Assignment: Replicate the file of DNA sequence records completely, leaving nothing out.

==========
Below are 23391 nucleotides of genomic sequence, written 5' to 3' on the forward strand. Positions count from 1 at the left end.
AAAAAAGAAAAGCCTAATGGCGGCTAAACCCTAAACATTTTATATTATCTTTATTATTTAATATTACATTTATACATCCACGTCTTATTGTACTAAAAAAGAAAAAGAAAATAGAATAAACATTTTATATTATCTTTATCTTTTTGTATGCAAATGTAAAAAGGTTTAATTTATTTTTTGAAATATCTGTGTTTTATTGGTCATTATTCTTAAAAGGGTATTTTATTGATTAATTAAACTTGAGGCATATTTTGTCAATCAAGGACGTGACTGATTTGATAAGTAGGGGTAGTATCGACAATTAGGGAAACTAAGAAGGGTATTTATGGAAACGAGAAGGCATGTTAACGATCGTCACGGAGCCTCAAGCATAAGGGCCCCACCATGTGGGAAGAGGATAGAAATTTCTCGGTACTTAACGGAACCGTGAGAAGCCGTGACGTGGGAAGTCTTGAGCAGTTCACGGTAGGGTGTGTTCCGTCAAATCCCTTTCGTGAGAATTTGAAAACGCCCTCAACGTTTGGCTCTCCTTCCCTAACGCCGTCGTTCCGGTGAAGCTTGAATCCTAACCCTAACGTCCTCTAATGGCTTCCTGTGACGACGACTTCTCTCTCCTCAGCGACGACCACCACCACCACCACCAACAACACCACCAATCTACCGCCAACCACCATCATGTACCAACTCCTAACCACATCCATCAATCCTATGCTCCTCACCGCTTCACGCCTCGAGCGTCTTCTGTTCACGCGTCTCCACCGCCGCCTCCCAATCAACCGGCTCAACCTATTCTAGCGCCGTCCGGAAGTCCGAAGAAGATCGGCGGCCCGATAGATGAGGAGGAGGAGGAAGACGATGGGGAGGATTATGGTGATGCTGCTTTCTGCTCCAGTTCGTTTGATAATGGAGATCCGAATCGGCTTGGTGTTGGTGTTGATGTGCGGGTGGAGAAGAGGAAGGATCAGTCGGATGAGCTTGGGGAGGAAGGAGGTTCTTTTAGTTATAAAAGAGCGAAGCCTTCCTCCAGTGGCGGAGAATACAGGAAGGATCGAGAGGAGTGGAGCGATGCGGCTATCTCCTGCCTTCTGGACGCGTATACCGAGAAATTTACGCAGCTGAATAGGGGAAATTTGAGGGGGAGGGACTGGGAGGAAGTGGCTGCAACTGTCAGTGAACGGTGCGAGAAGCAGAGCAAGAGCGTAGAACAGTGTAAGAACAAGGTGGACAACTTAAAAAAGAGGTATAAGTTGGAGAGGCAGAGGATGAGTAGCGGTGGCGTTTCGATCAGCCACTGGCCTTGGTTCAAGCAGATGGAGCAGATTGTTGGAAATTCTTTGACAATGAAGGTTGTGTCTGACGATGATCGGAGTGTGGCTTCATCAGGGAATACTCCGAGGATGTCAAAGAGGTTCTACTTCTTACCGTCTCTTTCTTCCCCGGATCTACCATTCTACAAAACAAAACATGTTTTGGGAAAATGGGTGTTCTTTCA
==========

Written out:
Below are 23391 nucleotides of genomic sequence, written 5' to 3' on the forward strand. Positions count from 1 at the left end.
AAAAAAGAAAAGCCTAATGGCGGCTAAACCCTAAACATTTTATATTATCTTTATTATTTAATATTACATTTATACATCCACGTCTTATTGTACTAAAAAAGAAAAAGAAAATAGAATAAACATTTTATATTATCTTTATCTTTTTGTATGCAAATGTAAAAAGGTTTAATTTATTTTTTGAAATATCTGTGTTTTATTGGTCATTATTCTTAAAAGGGTATTTTATTGATTAATTAAACTTGAGGCATATTTTGTCAATCAAGGACGTGACTGATTTGATAAGTAGGGGTAGTATCGACAATTAGGGAAACTAAGAAGGGTATTTATGGAAACGAGAAGGCATGTTAACGATCGTCACGGAGCCTCAAGCATAAGGGCCCCACCATGTGGGAAGAGGATAGAAATTTCTCGGTACTTAACGGAACCGTGAGAAGCCGTGACGTGGGAAGTCTTGAGCAGTTCACGGTAGGGTGTGTTCCGTCAAATCCCTTTCGTGAGAATTTGAAAACGCCCTCAACGTTTGGCTCTCCTTCCCTAACGCCGTCGTTCCGGTGAAGCTTGAATCCTAACCCTAACGTCCTCTAATGGCTTCCTGTGACGACGACTTCTCTCTCCTCAGCGACGACCACCACCACCACCACCAACAACACCACCAATCTACCGCCAACCACCATCATGTACCAACTCCTAACCACATCCATCAATCCTATGCTCCTCACCGCTTCACGCCTCGAGCGTCTTCTGTTCACGCGTCTCCACCGCCGCCTCCCAATCAACCGGCTCAACCTATTCTAGCGCCGTCCGGAAGTCCGAAGAAGATCGGCGGCCCGATAGATGAGGAGGAGGAGGAAGACGATGGGGAGGATTATGGTGATGCTGCTTTCTGCTCCAGTTCGTTTGATAATGGAGATCCGAATCGGCTTGGTGTTGGTGTTGATGTGCGGGTGGAGAAGAGGAAGGATCAGTCGGATGAGCTTGGGGAGGAAGGAGGTTCTTTTAGTTATAAAAGAGCGAAGCCTTCCTCCAGTGGCGGAGAATACAGGAAGGATCGAGAGGAGTGGAGCGATGCGGCTATCTCCTGCCTTCTGGACGCGTATACCGAGAAATTTACGCAGCTGAATAGGGGAAATTTGAGGGGGAGGGACTGGGAGGAAGTGGCTGCAACTGTCAGTGAACGGTGCGAGAAGCAGAGCAAGAGCGTAGAACAGTGTAAGAACAAGGTGGACAACTTAAAAAAGAGGTATAAGTTGGAGAGGCAGAGGATGAGTAGCGGTGGCGTTTCGATCAGCCACTGGCCTTGGTTCAAGCAGATGGAGCAGATTGTTGGAAATTCTTTGACAATGAAGGTTGTGTCTGACGATGATCGGAGTGTGGCTTCATCAGGGAATACTCCGAGGATGTCAAAGAGGTTCTACTTCTTACCGTCTCTTTCTTCCCCGGATCTACCATTCTACAAAACAAAACATGTTTTGGGAAAATGGGTGTTCTTTCA